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Data mining is the process of selecting, exploring, and modeling large amounts of data to discover unknown patterns or relationships useful to the data analyst. This article describes applications of data mining for the analysis of blood glucose and diabetes mellitus data. The diabetes management context is particularly well suited to a data mining approach. The availability of electronic health records and monitoring facilities, including telemedicine programs, is leading to accumulating huge data sets that are accessible to physicians, practitioners, and health care decision makers. Moreover, because diabetes is a lifelong disease, even data available for an individual patient may be massive and difficult to interpret. Finally, the capability of interpreting blood glucose readings is important not only in diabetes monitoring but also when monitoring patients in intensive care units. This article describes and illustrates work that has been carried out in our institutions in two areas in which data mining has a significant potential utility to researchers and clinical practitioners: analysis of (i) blood glucose home monitoring data of diabetes mellitus patients and (ii) blood glucose monitoring data from hospitalized intensive care unit patients.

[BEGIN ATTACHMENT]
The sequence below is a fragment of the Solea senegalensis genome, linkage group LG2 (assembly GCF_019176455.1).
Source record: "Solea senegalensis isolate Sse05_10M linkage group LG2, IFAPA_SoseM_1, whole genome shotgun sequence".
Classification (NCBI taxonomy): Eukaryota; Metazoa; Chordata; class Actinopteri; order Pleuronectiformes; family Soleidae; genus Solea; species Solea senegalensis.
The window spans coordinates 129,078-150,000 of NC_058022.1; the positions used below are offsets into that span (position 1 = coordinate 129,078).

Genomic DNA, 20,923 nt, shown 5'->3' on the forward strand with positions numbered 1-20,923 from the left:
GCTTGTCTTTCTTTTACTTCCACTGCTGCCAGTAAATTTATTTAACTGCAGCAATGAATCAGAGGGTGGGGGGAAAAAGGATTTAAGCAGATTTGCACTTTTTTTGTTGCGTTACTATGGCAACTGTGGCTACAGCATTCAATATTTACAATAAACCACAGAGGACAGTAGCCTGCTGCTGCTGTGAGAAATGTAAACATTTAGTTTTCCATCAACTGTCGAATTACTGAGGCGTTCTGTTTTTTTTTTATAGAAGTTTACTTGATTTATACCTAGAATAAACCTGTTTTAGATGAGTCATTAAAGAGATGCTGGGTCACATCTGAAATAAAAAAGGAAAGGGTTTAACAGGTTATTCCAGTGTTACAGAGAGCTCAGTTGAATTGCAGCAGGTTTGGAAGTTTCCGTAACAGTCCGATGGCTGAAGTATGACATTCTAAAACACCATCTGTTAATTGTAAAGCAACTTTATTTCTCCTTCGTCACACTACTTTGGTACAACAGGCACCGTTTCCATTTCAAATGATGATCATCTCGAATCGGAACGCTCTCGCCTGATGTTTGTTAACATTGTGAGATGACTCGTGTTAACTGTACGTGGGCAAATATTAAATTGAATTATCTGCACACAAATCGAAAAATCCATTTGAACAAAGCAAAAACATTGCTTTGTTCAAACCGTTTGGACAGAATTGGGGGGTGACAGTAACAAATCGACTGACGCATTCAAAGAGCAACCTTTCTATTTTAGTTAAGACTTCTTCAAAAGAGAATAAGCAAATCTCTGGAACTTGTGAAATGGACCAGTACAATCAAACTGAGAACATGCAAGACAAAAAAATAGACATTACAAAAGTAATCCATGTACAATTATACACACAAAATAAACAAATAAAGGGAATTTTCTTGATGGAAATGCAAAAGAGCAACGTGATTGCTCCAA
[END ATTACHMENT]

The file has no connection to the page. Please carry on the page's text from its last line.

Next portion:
Data mining is the process of selecting, exploring, and modeling large amounts of data to discover unknown patterns or relationships useful to the data analyst.1,2 Notwithstanding the common understanding that data mining applies to data analysis problems with vast amounts of data and is solved by resorting to effective combination of analytical methods, the term data mining is still unspecific, largely due to its process-based nature. For this reason a large variety of methods are considered part of data mining, including computer science approaches, such as multidimensional databases, machine learning, soft computing and data visualization, and statistical-based methods, including hypothesis testing, clustering, classification, and regression. Data mining technologies have proven to be useful and effective in different areas, including marketing, customer relationship management, engineering, and biomedical research.3,4